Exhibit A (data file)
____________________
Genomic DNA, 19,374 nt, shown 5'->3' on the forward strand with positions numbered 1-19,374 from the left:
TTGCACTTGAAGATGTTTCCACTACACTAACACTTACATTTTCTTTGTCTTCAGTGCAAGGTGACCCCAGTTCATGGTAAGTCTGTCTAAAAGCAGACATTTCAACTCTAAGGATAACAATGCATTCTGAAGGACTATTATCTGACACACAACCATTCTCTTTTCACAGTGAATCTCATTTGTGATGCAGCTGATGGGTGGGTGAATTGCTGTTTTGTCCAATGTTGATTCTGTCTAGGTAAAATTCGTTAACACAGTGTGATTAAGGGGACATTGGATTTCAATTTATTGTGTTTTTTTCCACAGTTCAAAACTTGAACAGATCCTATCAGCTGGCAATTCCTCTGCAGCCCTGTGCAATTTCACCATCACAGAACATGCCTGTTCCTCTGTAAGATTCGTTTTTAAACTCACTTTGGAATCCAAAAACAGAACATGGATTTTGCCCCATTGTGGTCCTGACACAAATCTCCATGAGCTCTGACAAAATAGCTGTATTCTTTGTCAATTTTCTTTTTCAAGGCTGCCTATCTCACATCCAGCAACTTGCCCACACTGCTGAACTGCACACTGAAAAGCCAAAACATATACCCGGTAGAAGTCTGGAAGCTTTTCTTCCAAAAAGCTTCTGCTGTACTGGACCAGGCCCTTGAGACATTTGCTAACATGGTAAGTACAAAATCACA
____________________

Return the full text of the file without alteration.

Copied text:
Genomic DNA, 19,374 nt, shown 5'->3' on the forward strand with positions numbered 1-19,374 from the left:
TTGCACTTGAAGATGTTTCCACTACACTAACACTTACATTTTCTTTGTCTTCAGTGCAAGGTGACCCCAGTTCATGGTAAGTCTGTCTAAAAGCAGACATTTCAACTCTAAGGATAACAATGCATTCTGAAGGACTATTATCTGACACACAACCATTCTCTTTTCACAGTGAATCTCATTTGTGATGCAGCTGATGGGTGGGTGAATTGCTGTTTTGTCCAATGTTGATTCTGTCTAGGTAAAATTCGTTAACACAGTGTGATTAAGGGGACATTGGATTTCAATTTATTGTGTTTTTTTCCACAGTTCAAAACTTGAACAGATCCTATCAGCTGGCAATTCCTCTGCAGCCCTGTGCAATTTCACCATCACAGAACATGCCTGTTCCTCTGTAAGATTCGTTTTTAAACTCACTTTGGAATCCAAAAACAGAACATGGATTTTGCCCCATTGTGGTCCTGACACAAATCTCCATGAGCTCTGACAAAATAGCTGTATTCTTTGTCAATTTTCTTTTTCAAGGCTGCCTATCTCACATCCAGCAACTTGCCCACACTGCTGAACTGCACACTGAAAAGCCAAAACATATACCCGGTAGAAGTCTGGAAGCTTTTCTTCCAAAAAGCTTCTGCTGTACTGGACCAGGCCCTTGAGACATTTGCTAACATGGTAAGTACAAAATCACA